Re: "Risking it all: Why?," Citizen Telegram, Feb. 7. You know why but wanted to provoke an answer, so here goes.
A man climbs peaks all over the world. When asked why he climbs and puts himself and his family at risk, he responds "I feel like a ship at sea with no rudder when I'm not climbing or training for a climb."
Another who had to be rescued off Mount Everest at great danger to those rescuing him wrote, "The black dog of depression troubles my life and the only way to escape is to climb."
Tolstoy wrote a small story, "How much land does a man need?" The answer is, "Just one more tract."
The answer to the question seems to be that man needs a sense of purpose, be it climbing, acquiring, risking, conquering, whatever. At lunch with a friend, he seemed depressed and I asked why. He replied, "I'm not necessary any more. I have a manager running my company, a butler running my home, an accountant keeping my books and a lawyer handling my legal stuff." Towards the end of lunch he thought he'd go home to Mexico and build a new home, it would give him something to do.
If a man doesn't have a clear view of where he came from, why he is here, or where he goes from here, then life takes many routes to try to find a sense of meaning, purpose and resolving the question beyond the final heart beat.
Fortunately, there are good answers to the "why." Answers found in a world view, based on the message of the Bible.
Fort Worth, Texas
We need your ideas and suggestions for the future use of the recently restored Cayton Ranger Station. We also want to post everyone on the Forest Service's Interpretive Plan for the Divide Creek area. The Forest Service presentation will include plans for recreation, natural resources, access, etc.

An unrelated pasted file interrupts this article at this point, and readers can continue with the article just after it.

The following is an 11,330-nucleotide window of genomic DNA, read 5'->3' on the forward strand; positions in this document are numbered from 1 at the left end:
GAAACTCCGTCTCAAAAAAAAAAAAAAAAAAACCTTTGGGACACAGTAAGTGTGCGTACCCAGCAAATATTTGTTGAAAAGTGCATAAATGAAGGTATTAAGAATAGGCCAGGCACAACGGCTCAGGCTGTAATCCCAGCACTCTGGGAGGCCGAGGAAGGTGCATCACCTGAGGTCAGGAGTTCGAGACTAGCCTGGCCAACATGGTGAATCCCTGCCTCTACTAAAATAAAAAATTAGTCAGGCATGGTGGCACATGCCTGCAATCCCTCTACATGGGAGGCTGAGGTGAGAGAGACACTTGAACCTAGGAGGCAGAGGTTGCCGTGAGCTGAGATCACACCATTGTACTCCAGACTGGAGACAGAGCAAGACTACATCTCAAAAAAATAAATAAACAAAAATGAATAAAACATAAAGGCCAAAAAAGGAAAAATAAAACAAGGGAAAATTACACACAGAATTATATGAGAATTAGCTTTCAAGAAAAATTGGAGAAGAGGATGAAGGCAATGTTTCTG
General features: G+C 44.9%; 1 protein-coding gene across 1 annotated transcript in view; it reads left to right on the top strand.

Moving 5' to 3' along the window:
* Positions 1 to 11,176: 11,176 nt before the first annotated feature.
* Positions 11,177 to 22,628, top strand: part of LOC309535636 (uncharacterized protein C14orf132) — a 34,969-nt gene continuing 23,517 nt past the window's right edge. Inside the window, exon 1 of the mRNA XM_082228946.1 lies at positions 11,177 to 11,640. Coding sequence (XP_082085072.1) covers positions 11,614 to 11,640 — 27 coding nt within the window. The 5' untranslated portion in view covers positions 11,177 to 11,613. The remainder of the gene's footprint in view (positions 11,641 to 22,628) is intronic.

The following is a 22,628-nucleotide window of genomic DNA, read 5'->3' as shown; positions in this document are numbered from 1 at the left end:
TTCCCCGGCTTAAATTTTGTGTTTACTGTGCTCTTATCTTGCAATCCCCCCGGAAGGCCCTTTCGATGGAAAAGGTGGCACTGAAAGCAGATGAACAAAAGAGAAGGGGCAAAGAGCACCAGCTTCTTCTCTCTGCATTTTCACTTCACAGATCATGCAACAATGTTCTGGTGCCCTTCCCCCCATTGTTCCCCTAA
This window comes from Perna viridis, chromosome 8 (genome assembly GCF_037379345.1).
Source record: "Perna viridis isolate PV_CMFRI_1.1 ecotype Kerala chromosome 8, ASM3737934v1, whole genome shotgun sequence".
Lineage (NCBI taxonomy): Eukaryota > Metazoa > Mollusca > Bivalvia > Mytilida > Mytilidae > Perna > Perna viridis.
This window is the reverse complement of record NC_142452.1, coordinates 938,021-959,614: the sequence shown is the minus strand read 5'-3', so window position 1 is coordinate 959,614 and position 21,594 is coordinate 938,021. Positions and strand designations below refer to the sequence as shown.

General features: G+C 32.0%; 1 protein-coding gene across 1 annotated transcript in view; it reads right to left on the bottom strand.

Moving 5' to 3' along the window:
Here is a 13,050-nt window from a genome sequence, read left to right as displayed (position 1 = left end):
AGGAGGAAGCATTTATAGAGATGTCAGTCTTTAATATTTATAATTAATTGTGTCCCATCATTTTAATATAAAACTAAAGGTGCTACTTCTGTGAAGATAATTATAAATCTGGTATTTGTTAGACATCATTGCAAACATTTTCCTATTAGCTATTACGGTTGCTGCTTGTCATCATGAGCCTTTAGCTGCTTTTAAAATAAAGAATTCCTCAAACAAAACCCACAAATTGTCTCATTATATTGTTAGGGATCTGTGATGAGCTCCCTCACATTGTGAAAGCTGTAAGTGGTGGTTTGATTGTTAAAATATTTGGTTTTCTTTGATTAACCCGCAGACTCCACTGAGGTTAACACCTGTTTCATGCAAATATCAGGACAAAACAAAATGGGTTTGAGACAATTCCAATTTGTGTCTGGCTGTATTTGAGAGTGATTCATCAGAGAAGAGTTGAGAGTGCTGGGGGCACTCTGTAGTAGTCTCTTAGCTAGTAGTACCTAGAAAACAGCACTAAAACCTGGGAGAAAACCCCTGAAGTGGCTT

The restoration of the structure of the Cayton Ranger Station is completed. We are outfitting the inside to resemble what it was like in 1910 when Ranger Jim and his school teacher wife, Birdie, lived there and oversaw 670 square miles of forest land.
The cabin and its lore is a local treasure. The intent is to make use of it. Some of the questions include what kind of use(s), for and by whom, under what conditions of use, how to handle potential costs, how to communicate and promote the station's availability, how best to administer the use and care, etc.
We would like to enroll a steering committee to oversee the development of the next "use phase" of the station. This would be a short term effort to assist in getting things up and running.
We need people who are interested in history, particularly Divide Creek area history, with a passion to enhance and preserve history and a willingness to share part of their time and talent for a short period to give direction to this start-up phase.
A workshop is planned for 2:30 to 5:30 p.m. Wednesday, Feb. 20, at Colorado Mountain College on Airport Road in Rifle. It will include presentations by both the Forest Service and people associated with the Cayton Ranger Station Foundation. Please RSVP by Monday, Feb. 18, to Stacey Brown at (970) 379-2259.
Dean Filiss, president
Cayton Ranger Station Foundation